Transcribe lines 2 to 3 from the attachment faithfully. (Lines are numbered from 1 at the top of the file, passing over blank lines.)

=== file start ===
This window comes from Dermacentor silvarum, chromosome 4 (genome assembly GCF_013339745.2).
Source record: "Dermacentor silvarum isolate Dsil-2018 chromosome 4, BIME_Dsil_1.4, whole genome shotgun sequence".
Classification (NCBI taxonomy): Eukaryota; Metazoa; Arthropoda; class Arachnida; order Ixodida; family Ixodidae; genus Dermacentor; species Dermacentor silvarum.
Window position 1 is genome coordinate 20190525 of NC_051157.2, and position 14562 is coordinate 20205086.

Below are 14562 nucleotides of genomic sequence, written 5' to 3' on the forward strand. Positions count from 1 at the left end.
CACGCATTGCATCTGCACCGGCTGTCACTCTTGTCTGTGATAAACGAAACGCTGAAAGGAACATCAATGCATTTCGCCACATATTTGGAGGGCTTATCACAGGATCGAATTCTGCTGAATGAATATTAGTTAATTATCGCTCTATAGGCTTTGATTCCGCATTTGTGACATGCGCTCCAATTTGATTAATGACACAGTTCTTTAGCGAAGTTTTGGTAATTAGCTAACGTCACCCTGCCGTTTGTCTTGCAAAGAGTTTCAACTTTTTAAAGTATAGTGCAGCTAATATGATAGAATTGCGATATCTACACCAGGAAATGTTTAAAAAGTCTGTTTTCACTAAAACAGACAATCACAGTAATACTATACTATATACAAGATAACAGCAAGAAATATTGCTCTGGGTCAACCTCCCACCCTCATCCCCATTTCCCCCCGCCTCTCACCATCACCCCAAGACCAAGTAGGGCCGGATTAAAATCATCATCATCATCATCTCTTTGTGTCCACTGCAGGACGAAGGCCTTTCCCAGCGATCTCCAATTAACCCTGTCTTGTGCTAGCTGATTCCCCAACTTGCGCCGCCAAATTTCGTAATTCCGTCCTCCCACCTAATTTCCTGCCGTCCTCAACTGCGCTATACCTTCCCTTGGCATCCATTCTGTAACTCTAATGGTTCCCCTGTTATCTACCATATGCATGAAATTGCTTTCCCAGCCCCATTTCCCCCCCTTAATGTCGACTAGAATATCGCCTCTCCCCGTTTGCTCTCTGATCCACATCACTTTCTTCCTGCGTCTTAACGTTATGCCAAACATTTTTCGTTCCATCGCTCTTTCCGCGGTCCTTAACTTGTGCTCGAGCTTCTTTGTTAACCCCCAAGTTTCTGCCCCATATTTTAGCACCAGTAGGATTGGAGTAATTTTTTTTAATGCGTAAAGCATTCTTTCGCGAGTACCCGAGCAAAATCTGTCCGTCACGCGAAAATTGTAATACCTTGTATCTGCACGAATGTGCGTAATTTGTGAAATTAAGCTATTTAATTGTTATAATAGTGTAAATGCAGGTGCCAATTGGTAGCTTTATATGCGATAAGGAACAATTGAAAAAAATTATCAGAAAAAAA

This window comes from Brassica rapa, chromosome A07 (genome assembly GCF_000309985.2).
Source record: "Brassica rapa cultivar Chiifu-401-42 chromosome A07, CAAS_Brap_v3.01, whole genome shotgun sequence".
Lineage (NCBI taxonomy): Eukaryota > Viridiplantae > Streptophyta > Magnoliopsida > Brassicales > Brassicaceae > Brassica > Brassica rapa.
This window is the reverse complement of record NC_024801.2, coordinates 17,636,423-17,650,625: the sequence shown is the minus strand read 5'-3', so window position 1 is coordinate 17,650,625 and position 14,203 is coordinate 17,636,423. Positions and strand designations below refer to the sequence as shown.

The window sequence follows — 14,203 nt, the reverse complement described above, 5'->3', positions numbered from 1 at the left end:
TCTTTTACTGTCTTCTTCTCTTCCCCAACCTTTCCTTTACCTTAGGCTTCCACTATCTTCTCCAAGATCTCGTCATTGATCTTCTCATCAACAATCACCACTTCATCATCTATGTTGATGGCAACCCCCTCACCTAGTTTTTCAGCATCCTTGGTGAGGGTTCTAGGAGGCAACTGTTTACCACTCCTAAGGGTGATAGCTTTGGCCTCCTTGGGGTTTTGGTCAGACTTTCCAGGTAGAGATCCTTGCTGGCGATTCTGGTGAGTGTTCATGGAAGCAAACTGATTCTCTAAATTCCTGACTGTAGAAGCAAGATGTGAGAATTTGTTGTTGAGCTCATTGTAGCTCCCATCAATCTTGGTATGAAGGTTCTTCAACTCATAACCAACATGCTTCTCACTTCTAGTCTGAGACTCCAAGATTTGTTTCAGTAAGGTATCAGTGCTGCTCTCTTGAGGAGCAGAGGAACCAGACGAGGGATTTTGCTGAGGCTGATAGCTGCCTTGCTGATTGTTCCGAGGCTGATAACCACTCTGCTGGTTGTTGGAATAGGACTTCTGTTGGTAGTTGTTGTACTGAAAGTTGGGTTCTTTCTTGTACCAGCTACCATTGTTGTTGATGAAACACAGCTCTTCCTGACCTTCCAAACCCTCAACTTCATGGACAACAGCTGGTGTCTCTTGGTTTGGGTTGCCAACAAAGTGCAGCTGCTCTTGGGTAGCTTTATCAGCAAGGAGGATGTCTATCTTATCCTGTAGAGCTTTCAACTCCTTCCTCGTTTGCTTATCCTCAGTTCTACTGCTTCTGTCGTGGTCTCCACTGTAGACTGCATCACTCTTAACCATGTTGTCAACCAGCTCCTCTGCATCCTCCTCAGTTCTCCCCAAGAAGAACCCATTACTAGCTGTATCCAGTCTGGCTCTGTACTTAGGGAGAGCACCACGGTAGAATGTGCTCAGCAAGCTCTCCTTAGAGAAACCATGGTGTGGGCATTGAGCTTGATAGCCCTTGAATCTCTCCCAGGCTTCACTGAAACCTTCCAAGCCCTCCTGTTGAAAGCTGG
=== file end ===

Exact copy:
Source record: "Dermacentor silvarum isolate Dsil-2018 chromosome 4, BIME_Dsil_1.4, whole genome shotgun sequence".
Classification (NCBI taxonomy): Eukaryota; Metazoa; Arthropoda; class Arachnida; order Ixodida; family Ixodidae; genus Dermacentor; species Dermacentor silvarum.